Smoked pork leg with sugared vegetables
A smoked pork leg (hoof still intact) perched atop a bed of sugared carrots and parsnips, dusted with chopped parsley and drizzled with maple syrup.
Meal locker pork
All of the Cabane à sucre's pork is sourced from Martin Picard's own pig sty, located just down a dirt road from the dining hall.
Before the meal, I took a quick kitchen tour, which included a good look at their meat locker, stuffed with a night's worth of fresh Cornish game hens.
A fishy start
A shallow stack of nutty buckwheat blinis, chopped herbs, sliced onions, and creme fraiche were heaped alongside sturgeon smoked in maple syrup, spread out like a deck of cards.
Pork rind salad
Pied de Cochon's Cabane à Sucre salad is studded with fatty treasures: cubes of sharp, aged cheddar, salt pork, toasted walnuts, and crunchy, light pork cracklins.
We've only just begun
Our server informed us that the meat pie, salad, and soup were just the "pre-pre appetizers." That was when I knew I was in trouble.
Maple syrup-spiked pork tortière
The tortière arrived on a piece of wax paper atop a log platter. And boy was it heavy, dense, and fragrant with maple syrup.
Cutting the pork tourtiere
The hefty tourtiere, containing both ground pork and braised pulled pork, also had strands of mushroom and shoestring potato woven throughout.
This is so heavy, many novice sugar-shack attendees assume it is the main course. At Martin Picard's sugar shack, they are woefully mistaken. Though a second helping may seem temping, pace yourself!
Soupe aux pois with salt pork and foie gras
A traditional French Canadian yellow pea soup was studded with cubes of salt pork and molten foie gras.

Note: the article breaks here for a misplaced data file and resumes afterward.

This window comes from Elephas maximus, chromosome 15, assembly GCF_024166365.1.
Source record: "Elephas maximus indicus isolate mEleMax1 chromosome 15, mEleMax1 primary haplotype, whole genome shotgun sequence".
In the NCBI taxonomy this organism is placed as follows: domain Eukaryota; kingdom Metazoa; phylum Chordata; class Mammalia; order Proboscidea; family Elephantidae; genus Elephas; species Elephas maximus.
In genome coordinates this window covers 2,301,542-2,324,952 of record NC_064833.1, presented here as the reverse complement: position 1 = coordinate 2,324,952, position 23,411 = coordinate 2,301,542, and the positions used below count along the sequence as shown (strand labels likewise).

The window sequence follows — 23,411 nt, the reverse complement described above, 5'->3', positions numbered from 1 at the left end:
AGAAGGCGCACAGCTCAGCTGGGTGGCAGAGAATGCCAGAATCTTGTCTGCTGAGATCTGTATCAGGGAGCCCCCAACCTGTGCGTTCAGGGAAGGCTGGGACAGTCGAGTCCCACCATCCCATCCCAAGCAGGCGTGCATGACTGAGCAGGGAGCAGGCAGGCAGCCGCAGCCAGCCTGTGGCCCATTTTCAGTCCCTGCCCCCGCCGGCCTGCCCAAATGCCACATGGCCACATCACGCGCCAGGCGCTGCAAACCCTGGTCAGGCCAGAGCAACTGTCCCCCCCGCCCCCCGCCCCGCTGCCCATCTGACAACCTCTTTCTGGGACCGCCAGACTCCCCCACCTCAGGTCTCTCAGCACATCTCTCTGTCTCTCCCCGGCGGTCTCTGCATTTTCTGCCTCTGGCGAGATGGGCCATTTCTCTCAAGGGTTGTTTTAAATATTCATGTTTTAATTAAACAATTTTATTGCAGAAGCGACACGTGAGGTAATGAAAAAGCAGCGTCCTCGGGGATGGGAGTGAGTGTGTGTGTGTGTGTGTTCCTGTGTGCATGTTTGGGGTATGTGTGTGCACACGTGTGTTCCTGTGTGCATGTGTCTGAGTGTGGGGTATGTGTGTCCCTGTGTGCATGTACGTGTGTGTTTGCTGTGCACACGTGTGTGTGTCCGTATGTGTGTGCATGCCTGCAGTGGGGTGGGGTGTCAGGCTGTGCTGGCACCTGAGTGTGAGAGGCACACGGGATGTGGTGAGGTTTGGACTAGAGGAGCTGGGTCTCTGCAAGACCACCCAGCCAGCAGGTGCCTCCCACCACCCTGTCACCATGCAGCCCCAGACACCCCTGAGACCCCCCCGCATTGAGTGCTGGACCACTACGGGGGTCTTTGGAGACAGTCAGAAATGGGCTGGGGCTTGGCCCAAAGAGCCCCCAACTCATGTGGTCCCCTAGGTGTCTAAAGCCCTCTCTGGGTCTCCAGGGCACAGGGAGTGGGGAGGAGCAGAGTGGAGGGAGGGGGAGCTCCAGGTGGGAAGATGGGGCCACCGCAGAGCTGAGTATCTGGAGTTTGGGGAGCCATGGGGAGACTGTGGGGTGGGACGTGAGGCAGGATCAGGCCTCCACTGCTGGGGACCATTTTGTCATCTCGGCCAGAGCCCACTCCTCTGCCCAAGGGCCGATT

St. Simon oysters with seawater jelly
New Brunswick oysters, nestled in a bed of sea salt, arrived on a thick cross-section of a tree. We went crazy for the smooth-on-smooth texture of chilly oyster and the oceanic gelée.
Sitting on ice
Pied de Cochon's house shucker Curtis allowed me a peek of their jiggly, salty "seawater jelly," which he uses as a tiny topping for each oyster.
A thick, souffled-omelet—studded with lobster claws, scallions, potatoes poached in maple syrup, and globs of cooked pork fat—held a fully-intact lobster head. Though the lobster was sadly overcooked, the rest of this was a succulent, tender delight.
Salmon maki sushi with creton
Even the most healthful of Japanese cuisine (maki sushi) is compromised by Martin Picard, who added a luscious, creamy pork pate, or creton, to this salmon roll.
Trotting it out
A massive pig’s leg—coated with a black slick of fat resembling, perhaps disturbingly, a pool of motor oil—presided over a mound of parsley-dusted, sugared carrots and parsnips.
Rosy pork, half-smoked and half-barbecued into submission, was a perfect match to the smoky feve au lard, topped with cottage cheese and olive oil.
Roasted Cornish game hens
Hidden underneath a pair of perfectly roasted Cornish game hens were two surprises: seared potato gnocchi dusted with Parmigiano-Reggiano, and tender pillows of foie gras doused in maple syrup.
Tarte Tatin with maple syrup glaze
An impeccable tarte tatin—sticky with brown sugar and maple syrup—was equal parts feather-light puff pastry and caramelized discs of apple.
Crêpes Grand-Mère with maple syrup glaze
Discs of dough deep-fried in duck fat that have been coated with a thick sheen of maple syrup.
Cotton candy-topped ice cream
Maple syrup invaded every aspect of this dish, from the vanilla ice cream studded with candied maple, to the lighter-than-air cotton candy that was infused with maple syrup.
Tire d'érable, a Quebec taffy made from boiled maple syrup poured on fresh snow, is a classic wintertime treat.